Tanzania Day Six: Exploring Arusha And Its Colorful Markets And Friendly Residents.

Tanzania Day Six: Exploring Arusha And Its Colorful Markets And Friendly Residents.

Tanzania Day Six Arusha (39 of 46)
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After my short flight to  the Tanzanian mainland , and,  a short wait to obtain my luggage at the quaint Kilimanjaro Airport I stepped outside into the equatorial heat and intense sunshine. Arrangements were made to transport me to the African Tulip Hotel in Arusha.  I was going to meet my travel group for my safari later in the evening. 

After some searching I  met  up with some members of my group  and located our driver. We began our 40 minute drive from the airport to Arusha  and had a pleasant drive to our hotel. 

I had driven this route before. I was on a Safari in 2015 but my flight on that adventure arrived late night. I drove the rode in the dark, exhausted after a long day of traveling. This time I got to enjoy the passing scenery of the Tanzanian countryside. At first the countryside was rural.

However, as we approached Arusha we encountered the first of many markets we would see that day. 

Arusha is situated at the base of Mount Meru  and we could see the mountain as we neared the city. 

We made our way through the busy traffic of the city and arrived at our hotel in mid-afternoon.  I was surprised to find Elaine, the owner of Mama Kuku Travel, and the organizer of our group greet us, and open the gate to our hotel. I have been on many trips with Elaine, including my first safari in the Serengeti  and was looking forward to another.

After checking into my room Elaine introduced to some other members of our group.  After some  brief chatting with Elaine and some of our group , I was anxious  to once again explore the city of Arusha. 

I walked about a mile to the congested downtown of the growing city. Arusha has grown rapidly as a hub for the mushrooming tourism industry to the Tanrangire, Lake Manyara and Serengeti National Parks. 

I came to the famous clock tower which the residents of Arusha claim is the midway point between Capetown, South Africa to Cairo, Egypt. However, I have heard that this may not be the case.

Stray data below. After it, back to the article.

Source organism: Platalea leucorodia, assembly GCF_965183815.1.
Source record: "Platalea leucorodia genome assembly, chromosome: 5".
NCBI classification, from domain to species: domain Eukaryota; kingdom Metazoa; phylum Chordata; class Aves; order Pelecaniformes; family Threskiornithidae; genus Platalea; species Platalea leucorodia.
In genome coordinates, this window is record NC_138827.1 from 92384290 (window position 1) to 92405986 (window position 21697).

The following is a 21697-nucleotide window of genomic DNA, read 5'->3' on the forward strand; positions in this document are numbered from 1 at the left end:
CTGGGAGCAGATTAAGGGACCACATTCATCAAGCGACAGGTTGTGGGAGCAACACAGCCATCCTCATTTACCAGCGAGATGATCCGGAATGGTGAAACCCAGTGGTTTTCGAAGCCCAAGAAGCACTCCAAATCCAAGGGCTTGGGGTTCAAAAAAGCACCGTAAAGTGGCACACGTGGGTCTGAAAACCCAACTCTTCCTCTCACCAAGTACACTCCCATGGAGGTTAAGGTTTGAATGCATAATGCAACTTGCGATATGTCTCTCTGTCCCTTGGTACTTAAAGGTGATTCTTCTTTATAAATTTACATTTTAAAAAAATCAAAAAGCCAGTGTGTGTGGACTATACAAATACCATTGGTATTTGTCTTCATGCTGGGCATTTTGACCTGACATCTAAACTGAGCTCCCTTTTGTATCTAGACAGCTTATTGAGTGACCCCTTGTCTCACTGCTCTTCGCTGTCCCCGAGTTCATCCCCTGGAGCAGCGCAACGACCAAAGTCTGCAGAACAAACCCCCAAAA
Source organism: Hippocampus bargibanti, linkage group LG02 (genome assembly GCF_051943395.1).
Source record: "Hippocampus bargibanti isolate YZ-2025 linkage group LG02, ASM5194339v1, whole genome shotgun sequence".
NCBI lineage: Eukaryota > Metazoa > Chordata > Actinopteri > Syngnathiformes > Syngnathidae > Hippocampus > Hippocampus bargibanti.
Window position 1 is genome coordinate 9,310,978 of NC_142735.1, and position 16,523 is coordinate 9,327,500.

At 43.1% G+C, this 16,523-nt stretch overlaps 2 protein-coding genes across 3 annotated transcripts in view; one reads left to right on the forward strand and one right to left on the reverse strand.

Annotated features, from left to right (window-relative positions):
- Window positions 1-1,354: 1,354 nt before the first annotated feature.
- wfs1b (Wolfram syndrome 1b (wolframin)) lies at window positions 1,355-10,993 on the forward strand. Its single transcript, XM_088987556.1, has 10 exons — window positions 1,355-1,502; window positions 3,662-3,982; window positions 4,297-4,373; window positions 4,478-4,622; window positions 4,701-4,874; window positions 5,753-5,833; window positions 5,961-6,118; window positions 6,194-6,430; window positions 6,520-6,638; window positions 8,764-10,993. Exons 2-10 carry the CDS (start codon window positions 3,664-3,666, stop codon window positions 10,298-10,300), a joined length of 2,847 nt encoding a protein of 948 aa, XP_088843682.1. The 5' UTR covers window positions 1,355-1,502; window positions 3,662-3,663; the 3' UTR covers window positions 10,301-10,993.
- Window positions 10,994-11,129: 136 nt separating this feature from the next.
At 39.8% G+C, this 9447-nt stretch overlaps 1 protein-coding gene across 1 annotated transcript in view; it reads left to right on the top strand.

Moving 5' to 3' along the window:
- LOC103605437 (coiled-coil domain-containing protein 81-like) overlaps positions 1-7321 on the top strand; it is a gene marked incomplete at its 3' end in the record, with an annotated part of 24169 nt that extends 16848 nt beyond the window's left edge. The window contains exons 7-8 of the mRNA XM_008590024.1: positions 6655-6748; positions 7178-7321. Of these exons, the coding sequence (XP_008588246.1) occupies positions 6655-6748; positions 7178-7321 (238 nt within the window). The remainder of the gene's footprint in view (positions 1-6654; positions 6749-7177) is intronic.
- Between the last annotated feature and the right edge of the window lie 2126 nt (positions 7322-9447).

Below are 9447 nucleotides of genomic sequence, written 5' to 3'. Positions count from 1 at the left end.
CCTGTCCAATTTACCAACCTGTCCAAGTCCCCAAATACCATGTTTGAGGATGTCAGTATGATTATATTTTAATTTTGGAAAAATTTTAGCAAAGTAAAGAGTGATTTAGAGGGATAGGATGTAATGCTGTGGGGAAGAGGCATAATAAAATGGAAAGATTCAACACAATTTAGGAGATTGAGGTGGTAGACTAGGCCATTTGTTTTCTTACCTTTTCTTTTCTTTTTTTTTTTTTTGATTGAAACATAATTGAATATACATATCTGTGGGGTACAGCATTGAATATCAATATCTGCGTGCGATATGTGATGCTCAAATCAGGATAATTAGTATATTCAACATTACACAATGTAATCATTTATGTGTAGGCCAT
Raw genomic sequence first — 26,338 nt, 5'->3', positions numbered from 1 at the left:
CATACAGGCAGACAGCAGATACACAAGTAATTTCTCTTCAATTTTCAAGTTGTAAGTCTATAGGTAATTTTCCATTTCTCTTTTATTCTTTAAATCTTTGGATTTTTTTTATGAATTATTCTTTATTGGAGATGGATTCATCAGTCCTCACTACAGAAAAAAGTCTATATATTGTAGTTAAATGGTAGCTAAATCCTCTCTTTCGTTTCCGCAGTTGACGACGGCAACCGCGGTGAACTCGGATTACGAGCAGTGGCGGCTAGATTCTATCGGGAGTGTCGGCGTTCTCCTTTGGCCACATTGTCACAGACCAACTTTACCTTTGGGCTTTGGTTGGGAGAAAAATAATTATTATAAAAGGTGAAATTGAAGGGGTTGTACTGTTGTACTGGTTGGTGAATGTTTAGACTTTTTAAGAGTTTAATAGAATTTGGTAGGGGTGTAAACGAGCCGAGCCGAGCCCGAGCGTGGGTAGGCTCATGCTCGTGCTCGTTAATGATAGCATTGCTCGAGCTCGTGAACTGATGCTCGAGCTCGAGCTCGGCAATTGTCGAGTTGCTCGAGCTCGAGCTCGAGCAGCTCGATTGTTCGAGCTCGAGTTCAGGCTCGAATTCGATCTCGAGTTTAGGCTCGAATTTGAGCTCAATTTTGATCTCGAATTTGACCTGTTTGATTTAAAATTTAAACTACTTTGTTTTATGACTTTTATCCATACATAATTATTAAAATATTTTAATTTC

The streets of Arusha were bustling with traffic, both human, motor vehicle and even some animal. 

I walked into one of the  native craft market and was greeted by many of the local merchants who wanted to have their  photographs  taken. 

Although we spoke different languages, I was still able to enjoy  my encounters with the native merchants. 

I roamed around the craft market for a while and decided to walk to the larger produce market about another mile from my hotel.

I enjoyed people walking as I made my way through the busy streets of the city. 

When I saw the large crowds and produce stands I knew I arrived at the market. 

I love exploring markets in foreign countries. You can learn so much about a country and its people and their culture. I enjoy seeing  the local foods they eat. 

And watching their expressions and personalities , and trying to communicate even though we speak different languages,  

This could be illustrated by a moving encounter I had with this elderly woman. As I walked through the markets some of the merchants did not want to be photographed. I always respect their wishes. Others did. And this woman motioned me over. As I approached to take her photograph she stopped me.

. She walked over to her shawl and headdress and, with great effort,  picked up this grinding stick and posed for this picture. You could see the pride in her face.

It was a magical moment. The other merchants all watched with emotion to her efforts to show off for this photograph. It is one of the reasons I love to travel. All humans cultures are the same.  We eat, sleep, go to the bathroom. laugh, cry, grow old and die. All of us. So much in common. And yes, there is good and bad in all cultures. I try to find the good. And I did that day in this elderly woman in this market in Arusha. 

After this encounter I made my way back to the hotel. It was now late afternoon and I settled in my room, showered and worked on editing some photographs. I had an early dinner and then joined my group for our introductory orientation for our safari which would begin in the morning. It was another wonderful day in Africa. This is a link to some more photographs from my walks  in Arusha.  Tanzania Day Six. Afternoon walks October 3 2019. 

“People of different religions and cultures live side-by-side in almost every part of the world, and most of us have overlapping identities which unite us in very different groups.

We can love what we are, without hating what- and who we are not. We can thrive in our own tradition, even as we learn from others, and come to respect their teachings” — Kofi Annan

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